Edinburgh is alive with the festival spirit and with over ten different festivals taking place, there’s something for everyone from interpretive dance to big name comedians. As part of the festival of politics at the Scottish Parliament, Clare Short did a question and answer session with Alasdair Morgan MSP. Answering questions about the war in Iraq, the reasons for her various resignations and the MP’s expenses scandal, the former cabinet minister outlined her disappointment at the current state of government and her hopes for the future.
In the bright wooden committee room, surrounded by cameras and microphones, Clare Short started by talking about her career as a whole, saying that she would not be seeking re-election after 26 years as an MP: “26 years is enough, isn’t it?”.
She recalled her work as a civil servant and how working for a Tory minister convinced her that she too could be an MP and do a better job. Reiterating several times that being an MP is not an unreachable goal, the veteran politician said that she believed many mothers would make great politicians with their experience of the education system and new found horizons once their children are established at school.
Part of the interview with Alasdair Morgan was directed at Clare Short’s legacy. She lamented that the democratic and respectful parliamentary culture is “fading in British politics”. She pinpointed the start of the demise with Thatcher and also blames the “political correspondents who hover round Westminster, all know each other and hunt as a pack… Anyone who writes anything original is labelled ‘gaff prone’.”
The 24 hour media and political leadership’s deference to Rupert Murdoch were both named by Ms Short as reasons for the decline in quality of discussion and debate in cabinet and parliament.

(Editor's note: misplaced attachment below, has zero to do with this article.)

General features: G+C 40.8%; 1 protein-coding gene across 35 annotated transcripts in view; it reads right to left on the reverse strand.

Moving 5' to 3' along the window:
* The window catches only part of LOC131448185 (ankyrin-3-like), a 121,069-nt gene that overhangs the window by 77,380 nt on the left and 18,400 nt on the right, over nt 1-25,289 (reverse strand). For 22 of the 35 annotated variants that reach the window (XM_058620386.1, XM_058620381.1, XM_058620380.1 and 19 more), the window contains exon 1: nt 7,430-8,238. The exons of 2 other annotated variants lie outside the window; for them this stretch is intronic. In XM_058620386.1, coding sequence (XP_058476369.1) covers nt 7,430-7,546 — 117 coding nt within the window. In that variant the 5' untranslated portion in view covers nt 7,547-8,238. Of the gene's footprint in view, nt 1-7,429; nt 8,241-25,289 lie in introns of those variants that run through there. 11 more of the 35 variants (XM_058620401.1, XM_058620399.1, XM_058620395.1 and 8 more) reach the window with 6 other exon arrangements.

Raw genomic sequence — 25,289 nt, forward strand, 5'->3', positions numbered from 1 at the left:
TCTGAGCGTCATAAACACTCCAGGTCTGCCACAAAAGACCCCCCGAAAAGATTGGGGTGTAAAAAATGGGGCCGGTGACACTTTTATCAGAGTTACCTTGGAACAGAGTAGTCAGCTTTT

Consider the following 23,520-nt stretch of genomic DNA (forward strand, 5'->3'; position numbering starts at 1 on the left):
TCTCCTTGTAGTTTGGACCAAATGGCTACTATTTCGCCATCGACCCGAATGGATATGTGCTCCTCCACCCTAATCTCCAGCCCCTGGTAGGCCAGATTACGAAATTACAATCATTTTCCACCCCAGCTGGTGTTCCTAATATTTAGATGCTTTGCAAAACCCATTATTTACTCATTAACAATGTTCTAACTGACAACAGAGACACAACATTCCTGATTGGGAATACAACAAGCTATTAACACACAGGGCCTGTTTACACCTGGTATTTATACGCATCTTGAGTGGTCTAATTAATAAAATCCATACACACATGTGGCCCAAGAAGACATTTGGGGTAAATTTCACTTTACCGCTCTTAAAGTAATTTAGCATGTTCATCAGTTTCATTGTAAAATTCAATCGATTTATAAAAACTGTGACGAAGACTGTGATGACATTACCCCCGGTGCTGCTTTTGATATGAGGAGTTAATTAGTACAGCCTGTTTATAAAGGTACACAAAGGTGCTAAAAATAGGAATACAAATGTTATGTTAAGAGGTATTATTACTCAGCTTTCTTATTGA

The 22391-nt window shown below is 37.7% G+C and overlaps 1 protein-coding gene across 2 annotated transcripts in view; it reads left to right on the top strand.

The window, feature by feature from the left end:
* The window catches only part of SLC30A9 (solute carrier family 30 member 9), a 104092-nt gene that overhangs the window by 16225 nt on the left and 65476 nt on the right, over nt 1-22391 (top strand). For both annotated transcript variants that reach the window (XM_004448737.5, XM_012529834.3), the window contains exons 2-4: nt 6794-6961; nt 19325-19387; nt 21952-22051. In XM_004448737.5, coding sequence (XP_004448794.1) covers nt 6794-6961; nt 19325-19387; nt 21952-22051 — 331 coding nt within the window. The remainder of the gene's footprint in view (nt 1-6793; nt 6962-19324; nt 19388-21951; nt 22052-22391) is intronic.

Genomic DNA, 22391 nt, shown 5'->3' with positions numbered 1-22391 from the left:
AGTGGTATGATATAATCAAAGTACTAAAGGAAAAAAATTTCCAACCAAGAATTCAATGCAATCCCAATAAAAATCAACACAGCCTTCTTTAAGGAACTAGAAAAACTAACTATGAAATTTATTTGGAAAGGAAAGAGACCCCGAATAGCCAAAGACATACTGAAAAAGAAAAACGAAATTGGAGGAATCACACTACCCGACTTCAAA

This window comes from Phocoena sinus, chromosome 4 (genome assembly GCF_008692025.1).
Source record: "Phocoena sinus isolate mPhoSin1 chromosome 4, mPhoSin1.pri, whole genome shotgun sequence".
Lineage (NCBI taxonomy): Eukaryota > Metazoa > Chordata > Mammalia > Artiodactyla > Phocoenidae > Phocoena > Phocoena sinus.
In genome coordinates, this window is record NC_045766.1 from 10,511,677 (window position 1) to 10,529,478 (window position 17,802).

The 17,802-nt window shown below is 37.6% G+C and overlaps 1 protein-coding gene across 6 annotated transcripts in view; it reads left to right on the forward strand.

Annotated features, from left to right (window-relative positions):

Speaking about Tony Blair, Clare Short said that: “the second term Blair was a different animal”. She confirmed what many had suspected, that the former PM was a charming master of PR without any deeply held views though Ms Short amused the audience by adding that “he hasn’t read many books” and that he “lied systematically” on Iraq.
She said of Blair’s possible appointment as EU President “I don’t think he will get that job”.
She said that “charm leads him to mislead” and that on many subjects such as fox hunting, various opposing factions held audience with Tony Blair and left feeling that they had assurances that they would get their way. The same theme has emerged in the handling of the Lockerbie bomber, Mr Abdelbaset Ali Mohmed Al Megrahi, in which both the American authorities and Colonel Gaddafi felt they had been heard by Tony Blair when, in fact no such assurances stood.
Ms Short and the audience were waiting on the news of Kenny MacAskill’s decision as the talk took place.
The most strongly made point of Clare Short’s appearance was that politics is in a state of crisis and with a smaller majority in Government, we might be able to reform politics and restore quality to the decision making process. She urged the public to vote tactically in the next election.